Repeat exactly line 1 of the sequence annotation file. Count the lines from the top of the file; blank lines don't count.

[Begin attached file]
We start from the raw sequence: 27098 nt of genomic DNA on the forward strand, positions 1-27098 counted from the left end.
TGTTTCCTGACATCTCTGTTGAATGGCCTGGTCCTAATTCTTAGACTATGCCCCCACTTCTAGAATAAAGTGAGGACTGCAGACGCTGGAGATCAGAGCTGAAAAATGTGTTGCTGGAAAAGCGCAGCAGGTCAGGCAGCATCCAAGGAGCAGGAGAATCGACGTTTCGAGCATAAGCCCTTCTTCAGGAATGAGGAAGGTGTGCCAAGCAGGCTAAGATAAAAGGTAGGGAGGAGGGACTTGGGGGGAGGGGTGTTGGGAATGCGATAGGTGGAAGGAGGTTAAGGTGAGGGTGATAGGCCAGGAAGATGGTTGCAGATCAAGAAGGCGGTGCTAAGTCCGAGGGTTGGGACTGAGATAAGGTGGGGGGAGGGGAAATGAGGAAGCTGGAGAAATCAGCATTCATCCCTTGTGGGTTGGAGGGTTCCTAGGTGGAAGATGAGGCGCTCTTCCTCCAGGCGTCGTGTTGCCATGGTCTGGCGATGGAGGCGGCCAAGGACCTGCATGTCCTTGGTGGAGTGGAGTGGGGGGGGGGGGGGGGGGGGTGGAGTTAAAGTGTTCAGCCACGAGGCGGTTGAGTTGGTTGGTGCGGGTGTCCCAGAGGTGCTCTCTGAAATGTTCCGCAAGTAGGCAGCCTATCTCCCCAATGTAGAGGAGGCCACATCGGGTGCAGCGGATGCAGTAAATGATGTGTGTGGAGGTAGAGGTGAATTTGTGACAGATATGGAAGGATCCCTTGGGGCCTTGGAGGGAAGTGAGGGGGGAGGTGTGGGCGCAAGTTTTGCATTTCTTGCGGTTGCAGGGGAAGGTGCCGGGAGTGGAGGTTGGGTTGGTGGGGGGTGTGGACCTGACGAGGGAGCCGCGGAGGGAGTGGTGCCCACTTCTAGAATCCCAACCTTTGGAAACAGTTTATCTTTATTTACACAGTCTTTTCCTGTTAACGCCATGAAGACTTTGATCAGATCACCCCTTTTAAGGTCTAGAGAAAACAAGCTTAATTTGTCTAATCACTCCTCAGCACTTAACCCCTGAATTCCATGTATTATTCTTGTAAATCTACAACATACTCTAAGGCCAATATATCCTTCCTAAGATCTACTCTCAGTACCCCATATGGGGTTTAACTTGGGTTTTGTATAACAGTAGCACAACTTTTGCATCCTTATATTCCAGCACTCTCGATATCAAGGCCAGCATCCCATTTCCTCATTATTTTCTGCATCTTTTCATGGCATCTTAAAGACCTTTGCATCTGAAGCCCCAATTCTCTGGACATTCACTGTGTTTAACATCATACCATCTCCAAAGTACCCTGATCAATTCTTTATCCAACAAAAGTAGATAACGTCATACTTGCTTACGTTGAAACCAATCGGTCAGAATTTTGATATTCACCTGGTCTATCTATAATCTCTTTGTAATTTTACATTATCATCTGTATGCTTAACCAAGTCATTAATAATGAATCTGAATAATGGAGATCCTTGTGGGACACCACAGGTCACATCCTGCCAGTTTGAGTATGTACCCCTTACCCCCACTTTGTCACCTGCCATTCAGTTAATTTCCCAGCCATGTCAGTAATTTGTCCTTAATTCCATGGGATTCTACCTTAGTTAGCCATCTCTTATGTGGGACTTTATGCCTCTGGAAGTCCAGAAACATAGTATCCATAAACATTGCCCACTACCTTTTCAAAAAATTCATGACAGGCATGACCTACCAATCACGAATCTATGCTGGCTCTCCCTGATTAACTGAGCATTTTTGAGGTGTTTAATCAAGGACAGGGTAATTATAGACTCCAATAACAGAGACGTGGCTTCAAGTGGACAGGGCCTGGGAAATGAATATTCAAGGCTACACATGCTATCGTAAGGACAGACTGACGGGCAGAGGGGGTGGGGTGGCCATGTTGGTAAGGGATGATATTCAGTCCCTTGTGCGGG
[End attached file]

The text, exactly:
We start from the raw sequence: 27098 nt of genomic DNA on the forward strand, positions 1-27098 counted from the left end.